In July 2011, Dropbox acquired Mailbox, an email app launched in private beta in February 2012. In September 2011, Dropbox acquired TapEngage, a startup that developed a mobile engagement platform for advertising and marketing.
In June 2012, Dropbox acquired CloudOn, a startup that made software for accessing office applications on mobile devices. In April 2013, Dropbox acquired Audiogalaxy Digital Ltd., makers of the Audiogalaxy music streaming service, for an undisclosed amount. On April 12, 2014, Dropbox announced it had acquired Kitara Group, a global consulting firm based in Sydney, Australia that focuses on strategic design thinking and digital transformation across multiple sectors including financial services, energy infrastructure, life sciences, telecommunications and media and entertainment.
Integration of Dropbox and Deskpro is simple due to both programs being developed by the same team. It is easy to understand how to use Deskpro since it looks like any other Microsoft Office program. The integration works well; however, there are some glitches regarding how it works with Google Docs. For example if a user wants to share Dropbox contents he/she will need to install the official Google Drive application on their computer. If one is not careful when sharing files using Google Drive, sometimes it will automatically change the file type into whatever Google Drive uses. This can cause frustration if one does not realize this has happened until after they send the file out to people that do not have Dropbox. Another problem is that if one tries to upload large files (100 MB+. they will be unable to do so because the file size is too large to be uploaded through Google Drive. It does not matter if the file is 1 MB or 100 MB+ users will not be able to share these large files with others.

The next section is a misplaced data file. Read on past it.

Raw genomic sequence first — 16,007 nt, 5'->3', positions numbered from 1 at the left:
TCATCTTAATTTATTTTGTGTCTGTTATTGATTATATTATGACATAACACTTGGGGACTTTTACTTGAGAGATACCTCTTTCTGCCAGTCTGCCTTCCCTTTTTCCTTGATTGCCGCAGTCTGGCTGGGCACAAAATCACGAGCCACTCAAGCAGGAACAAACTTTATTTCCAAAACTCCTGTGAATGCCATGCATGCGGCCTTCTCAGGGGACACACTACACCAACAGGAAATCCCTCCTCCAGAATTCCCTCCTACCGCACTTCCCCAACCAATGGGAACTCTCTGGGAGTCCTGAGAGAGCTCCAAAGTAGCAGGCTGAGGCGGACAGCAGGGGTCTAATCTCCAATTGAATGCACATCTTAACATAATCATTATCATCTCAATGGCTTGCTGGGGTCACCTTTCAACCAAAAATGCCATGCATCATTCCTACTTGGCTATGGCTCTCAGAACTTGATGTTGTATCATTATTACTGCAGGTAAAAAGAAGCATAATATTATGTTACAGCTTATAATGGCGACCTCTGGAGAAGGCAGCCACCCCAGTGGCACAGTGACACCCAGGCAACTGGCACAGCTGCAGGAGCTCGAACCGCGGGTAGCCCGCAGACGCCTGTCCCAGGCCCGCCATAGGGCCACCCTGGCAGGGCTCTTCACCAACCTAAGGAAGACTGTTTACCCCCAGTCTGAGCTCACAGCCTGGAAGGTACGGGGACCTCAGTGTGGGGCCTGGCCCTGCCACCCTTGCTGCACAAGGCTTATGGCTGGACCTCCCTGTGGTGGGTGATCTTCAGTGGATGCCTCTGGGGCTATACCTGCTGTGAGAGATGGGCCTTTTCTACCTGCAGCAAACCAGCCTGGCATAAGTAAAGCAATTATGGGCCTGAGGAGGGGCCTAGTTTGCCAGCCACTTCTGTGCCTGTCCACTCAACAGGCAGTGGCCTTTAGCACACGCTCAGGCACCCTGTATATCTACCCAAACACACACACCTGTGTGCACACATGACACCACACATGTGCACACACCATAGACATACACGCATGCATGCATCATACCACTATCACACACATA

Another minor issue is how certain actions will cause an error message informing you that you cannot do this action unless you have signed into your account. For example if you want to print something off of Google Drive or you want to save a file directly onto your computer without using DropBox then you will get this message. Of course one can sign into their DropBox account but then they lose their privacy because they have now signed into DropBox. If one uses the default setting then every file they saved onto their computer will automatically sync to their DropBox account which is not ideal if you are trying to protect your privacy or if you are trying to avoid having files show up on public accounts like Facebook where people can see what you saved in your Dropbox fpder.
There are some issues with the integration of Dropbox and Deskpro; however overall I believe that most people will find it convenient and useful. Integrating two programs together takes time and effort especially if the developers want to make sure that everything works as it should. I would still recommend both programs because they offer users many benefits over storing information on a local computer or on a cloud server such as OneDrive or Google Drive.